Ever since the House Government Reform Committee held hearings to discuss the use of steroids in major league baseball there have been questions about what the government’s role should be, or if it should even have a role, concerning professional baseball and steroid abuse.
FedSmith.com readers have made it pretty clear where they stand, however. And the consensus among them is for Congress to stick to matters related to running the government and to let major league baseball police itself. In fact, many of the readers wondered why the House Government Reform Committee didn’t have something more important to do than to worry about the current state of affairs of professional baseball.
In a recent FedSmith.com survey, readers were asked if they thought the House Government Reform Committee should be spending its time and effort on hearings regarding the use of steroids in professional baseball. 83% said no, compared to 16% who said yes and 1% that said they were not sure.
When asked to choose among several options on what they think is the more relevant topic for the House Government Reform Committee to be considering, 33% said the Committee should be worrying about the changing the fundamental structure of the civil service. 23% indicated the Committee should worry about pay for performance issues, another 33% voted for “other” compared to 6% who said they weren’t sure and 5% who actually said they should be worrying about baseball.
Lastly, when asked to choose what was the worst offense of the choices provided, 37% said breaking records in baseball while on steroids was the worst, compared to 29% who chose betting on your team if you are a professional baseball player. 27% selected “other” and 6% said their team losing in their NCAA basketball tournament office pool was the worst.
While some of the questions and the answers were obviously not meant to be serious, many of the comments received were very serious.
A program manager with the Department of Defense in Fayetteville Tennessee said “National Defense should be the ONLY topic the Congress should be involved in!”
A manager at USDA in New York wrote:
“Come on now, does anyone really care if these guys want to destroy their bodies and their lives using steroids? I think MLB and [the Major League Baseball Players Association] want to clean up baseball, but it is hard to do that when baseball parks around the league are selling out to see someone like Barry Bond break the homerun record, even though we all know he has taken steroids.”
Another DOD worker, this one a manager in Fort Worth, Texas, commented:
“Congress needs to keep its collective nose out of a lot of non-government issues, such as steroids and the right to die.”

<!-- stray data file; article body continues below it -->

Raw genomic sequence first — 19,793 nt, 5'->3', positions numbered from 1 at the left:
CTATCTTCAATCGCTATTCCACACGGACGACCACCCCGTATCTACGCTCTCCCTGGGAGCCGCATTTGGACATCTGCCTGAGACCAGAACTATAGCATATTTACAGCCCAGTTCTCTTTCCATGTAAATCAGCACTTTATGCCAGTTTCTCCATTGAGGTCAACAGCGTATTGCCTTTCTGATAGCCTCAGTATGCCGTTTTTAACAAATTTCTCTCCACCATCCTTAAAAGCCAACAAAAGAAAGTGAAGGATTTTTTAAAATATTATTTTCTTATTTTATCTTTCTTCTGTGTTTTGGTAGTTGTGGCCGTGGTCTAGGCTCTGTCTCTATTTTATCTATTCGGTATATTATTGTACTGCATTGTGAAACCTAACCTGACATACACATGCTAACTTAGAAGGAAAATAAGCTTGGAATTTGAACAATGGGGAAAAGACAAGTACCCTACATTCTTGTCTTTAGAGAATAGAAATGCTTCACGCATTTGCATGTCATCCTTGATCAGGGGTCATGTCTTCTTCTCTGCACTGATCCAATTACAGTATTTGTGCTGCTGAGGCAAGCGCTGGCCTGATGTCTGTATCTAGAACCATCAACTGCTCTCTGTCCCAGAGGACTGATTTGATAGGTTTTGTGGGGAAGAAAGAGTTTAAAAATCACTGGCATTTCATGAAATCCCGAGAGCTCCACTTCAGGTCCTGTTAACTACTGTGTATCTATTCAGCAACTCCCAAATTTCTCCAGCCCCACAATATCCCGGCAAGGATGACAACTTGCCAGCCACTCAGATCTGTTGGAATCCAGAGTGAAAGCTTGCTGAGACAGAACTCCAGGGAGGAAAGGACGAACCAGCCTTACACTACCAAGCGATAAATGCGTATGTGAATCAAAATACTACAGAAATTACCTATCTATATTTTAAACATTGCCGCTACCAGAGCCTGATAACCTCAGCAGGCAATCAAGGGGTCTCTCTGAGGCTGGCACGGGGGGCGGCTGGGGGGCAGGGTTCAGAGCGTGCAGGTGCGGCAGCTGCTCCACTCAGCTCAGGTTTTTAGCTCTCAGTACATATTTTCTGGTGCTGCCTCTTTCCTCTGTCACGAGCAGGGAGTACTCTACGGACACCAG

A USDA manager from Florida wrote what was among the consensus opinions of survey-takers:
“The country has a lot more problems than steroids in baseball. As steroids are illegal, baseball can test and solve this problem. Congress is not needed to solve this.”
Perhaps the funniest comment was received from a federal worker in California, who wrote:
“The distraction will keep Congress from doing serious harm to the country.”
A human resources specialist with the Department of the Navy in Philadelphia commented “Baseball is baseball; it has absolutely nothing to do with government reform. Let the baseball commission take care of baseball and the Government Reform Committee take care of government reform! Let’s face it; the committee has enough to do with pay for performance and changing personnel systems among other changes coming down road.”
One reader, a supervisor with the Veterans Affairs in California, said while it may seem like a waste of time, the Committee was correct to address the issue:
“While the congressional hearings would seem to be a waste of time the under lying premise is that too much emphasis is placed on professional sports and sports personalities should not be above the law. If America wants its young to get the proper perspective on professional sports the players need to be held the same drug laws as everyone else.”
An HR specialist with the Department of the Interior in Washington D.C. opined:
“Good Grief! With so much other more pressing issues, I can’t believe they are wasting tax payer dollars (which are dwindling as I type) on this!”
Another reader wrote:
“Let’s have some hearings conducted by the public on use of Congressional positions for personal gain!”
A manager with the FAA in Kansas City had another perspective:
“Congress should be more concerned about multi-million dollar companies fleecing the American public.”
And finally, a contracting officer with the National Cancer Institute in Rockville, MD wrote:
“With the important issues facing our nation, and our Government infrastructure, I’m very disappointed on the lack of focus on real issues.”
Thanks to all of our readers who took the time to send in their opinions and comments.